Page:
CM Magazine

Banks Stand Out, Drive Consumer Preference with Payment Cards

Consumers continue to follow the ingrained habit of reaching for a credit or debit card when making a payment or purchase, and all indications show that this will continue to be the case for years to come.  Based on recent Goldman & Sachs Investment Research & FIS/WorldPay reports, payment cards will continue to be the preferred method of payment of retail sales by 2024 with 46% of consumers preferring this method over any other payment means such as digital/mobile wallet, cash, direct payments and others.

When exploring some of the reasons why the card remains and will remain the preferred payment method, we can see that cards have become the last physical element directly linking the consumer and the bank.  A good example of this are neo-banks or fintechs whose operations are 100% digital.

If we take a look at what is happening with traditional banks, we can see that they are constantly adapting to market changes and embracing the digitization of many of their services and products. They are taking special care with regard to the image that they convey to their consumers through this special physical link that is the payment card. The key message that banks aim to convey to their clients is: “Your bank is the epitome of innovation, customer care, sustainability and customization.”

In today’s market, it is easy to find examples of the great efforts that banks are willing to go to in order to improve this physical link between their customers and the payment card by creating the best possible experience. Therefore, it is highly desired by the banks that this experience be recurrent, meaning that the card becomes the preferred use of payment on a regular basis. They are not only looking to send a strong message through the card but also aim to find the common elements and characteristics of each consumer segment that allow the banks to achieve the aforementioned effect, "top of the wallet."

In this sense, customization, social recognition as well as innovation are the key ingredients to consider in the design and construction of payment cards for consumers.

  • Customization in the sense that there is a market demand to have a product that is unique and personalized to each consumer reinforcing and validating the experience of being different.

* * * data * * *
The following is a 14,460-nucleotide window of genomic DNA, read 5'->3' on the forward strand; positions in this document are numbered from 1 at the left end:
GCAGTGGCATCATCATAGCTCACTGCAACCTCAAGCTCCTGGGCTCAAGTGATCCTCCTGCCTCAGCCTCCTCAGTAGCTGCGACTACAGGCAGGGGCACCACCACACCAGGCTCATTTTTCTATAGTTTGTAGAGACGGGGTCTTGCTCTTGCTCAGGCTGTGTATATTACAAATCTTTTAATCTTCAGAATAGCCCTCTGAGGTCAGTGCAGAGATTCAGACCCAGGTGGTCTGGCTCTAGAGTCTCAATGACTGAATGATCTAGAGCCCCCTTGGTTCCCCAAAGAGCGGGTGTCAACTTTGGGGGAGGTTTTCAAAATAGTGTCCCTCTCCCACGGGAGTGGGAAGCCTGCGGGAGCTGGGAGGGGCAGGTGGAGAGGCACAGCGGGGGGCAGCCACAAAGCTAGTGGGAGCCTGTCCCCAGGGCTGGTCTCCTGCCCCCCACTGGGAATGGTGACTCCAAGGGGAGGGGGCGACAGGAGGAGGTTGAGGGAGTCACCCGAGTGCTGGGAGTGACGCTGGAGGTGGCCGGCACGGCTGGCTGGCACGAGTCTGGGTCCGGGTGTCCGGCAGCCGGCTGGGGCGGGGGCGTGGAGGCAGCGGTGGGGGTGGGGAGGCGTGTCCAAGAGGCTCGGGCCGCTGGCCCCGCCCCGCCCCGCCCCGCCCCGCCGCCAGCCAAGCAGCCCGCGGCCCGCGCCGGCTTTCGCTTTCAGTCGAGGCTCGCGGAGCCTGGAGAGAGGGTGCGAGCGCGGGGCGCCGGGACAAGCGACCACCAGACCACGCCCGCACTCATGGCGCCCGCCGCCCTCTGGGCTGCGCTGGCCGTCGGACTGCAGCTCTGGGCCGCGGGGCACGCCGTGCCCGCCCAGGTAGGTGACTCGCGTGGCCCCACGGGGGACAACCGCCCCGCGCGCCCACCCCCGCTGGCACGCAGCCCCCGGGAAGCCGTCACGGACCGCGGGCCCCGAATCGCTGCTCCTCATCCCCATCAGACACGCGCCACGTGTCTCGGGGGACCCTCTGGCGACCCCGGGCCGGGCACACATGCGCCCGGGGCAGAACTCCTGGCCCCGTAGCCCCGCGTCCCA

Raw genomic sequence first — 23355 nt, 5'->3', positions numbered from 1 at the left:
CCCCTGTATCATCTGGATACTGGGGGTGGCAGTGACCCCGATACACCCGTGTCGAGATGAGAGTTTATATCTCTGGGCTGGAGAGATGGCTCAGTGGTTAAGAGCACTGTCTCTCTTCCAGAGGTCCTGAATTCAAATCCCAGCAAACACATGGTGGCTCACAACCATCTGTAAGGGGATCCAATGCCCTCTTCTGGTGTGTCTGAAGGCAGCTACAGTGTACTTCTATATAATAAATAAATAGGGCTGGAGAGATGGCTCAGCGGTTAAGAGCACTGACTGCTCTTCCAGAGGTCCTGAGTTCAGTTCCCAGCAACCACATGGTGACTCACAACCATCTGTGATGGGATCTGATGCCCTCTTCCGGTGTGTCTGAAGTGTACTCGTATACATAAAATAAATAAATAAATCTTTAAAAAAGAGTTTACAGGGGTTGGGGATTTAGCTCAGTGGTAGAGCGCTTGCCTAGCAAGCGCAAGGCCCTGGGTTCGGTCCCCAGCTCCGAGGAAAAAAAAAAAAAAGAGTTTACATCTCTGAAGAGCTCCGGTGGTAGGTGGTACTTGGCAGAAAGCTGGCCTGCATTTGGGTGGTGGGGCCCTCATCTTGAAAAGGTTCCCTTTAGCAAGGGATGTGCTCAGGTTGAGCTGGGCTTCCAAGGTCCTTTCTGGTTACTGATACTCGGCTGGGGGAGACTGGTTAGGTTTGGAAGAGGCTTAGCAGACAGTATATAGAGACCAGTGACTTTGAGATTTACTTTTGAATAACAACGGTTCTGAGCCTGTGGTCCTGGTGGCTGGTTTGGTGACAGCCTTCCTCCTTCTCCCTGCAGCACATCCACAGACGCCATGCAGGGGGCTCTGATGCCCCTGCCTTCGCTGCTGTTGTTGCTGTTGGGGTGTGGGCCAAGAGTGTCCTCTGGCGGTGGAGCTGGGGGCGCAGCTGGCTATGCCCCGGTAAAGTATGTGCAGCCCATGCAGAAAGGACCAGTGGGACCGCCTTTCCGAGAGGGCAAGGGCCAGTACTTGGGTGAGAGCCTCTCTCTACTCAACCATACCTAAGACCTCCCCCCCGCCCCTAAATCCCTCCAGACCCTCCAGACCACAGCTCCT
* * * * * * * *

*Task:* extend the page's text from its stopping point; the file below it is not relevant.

• Innovation understood as a key product feature that would provide to consumers the experience of security and that will make their life easier.
  • Social Recognition expressed as a need of distinction in social moments. Consumers are avid to experience the feeling of being socially perceived as a discerning, environmentally conscious and sophisticated person.These three ingredients work together to create the best user experience (UX) that will allow banks to achieve the long awaited “top-of-wallet” effect. A bank that manages to apply these elements with a good balance makes the product more desirable. As a result, the more the card is used, the more it generates transactions. This results in more loyal and confident consumers that, in turn, creates a more popular product; finally creates a bigger demand of such a card to be manufactured. Neo banks are a good example, as it is well documented that through new technologies, attractive products, lower fees and efficient services, digital banks are increasing their number of customers and gaining market acceptance.

The payment card today will not only remain relevant in relation to other alternative means of payment but also will continue to gain value as the tangible element that symbolizes the difference and distinction of individuals as well as their social status. The desire to be well perceived by others and a sense of belonging to social and economic groups remains a major catalyst.

About the Author: Jorge Lara Villalobos is manager of Strategic Marketing Payment Products at SPS IN GROUPE since 2019. Prior to his current role, Jorge was director of EMV & Contactless product for Latin American and the Caribbean (LAC) region at Mastercard. During his 12 years of tenure, Jorge steered Mastercard’s strategic initiatives for scaling adoption of contactless technology by ensuring alignment with digital payments conversion and by providing strategic advice, consultation and tactical support to financial institutions, local authorities and banking associations in several countries in LAC. He has more than 20 years of experience in the payment industry working in different international companies such as Schlumberger, Axalto and G&D as product leader, sales support, system development manager and program manager.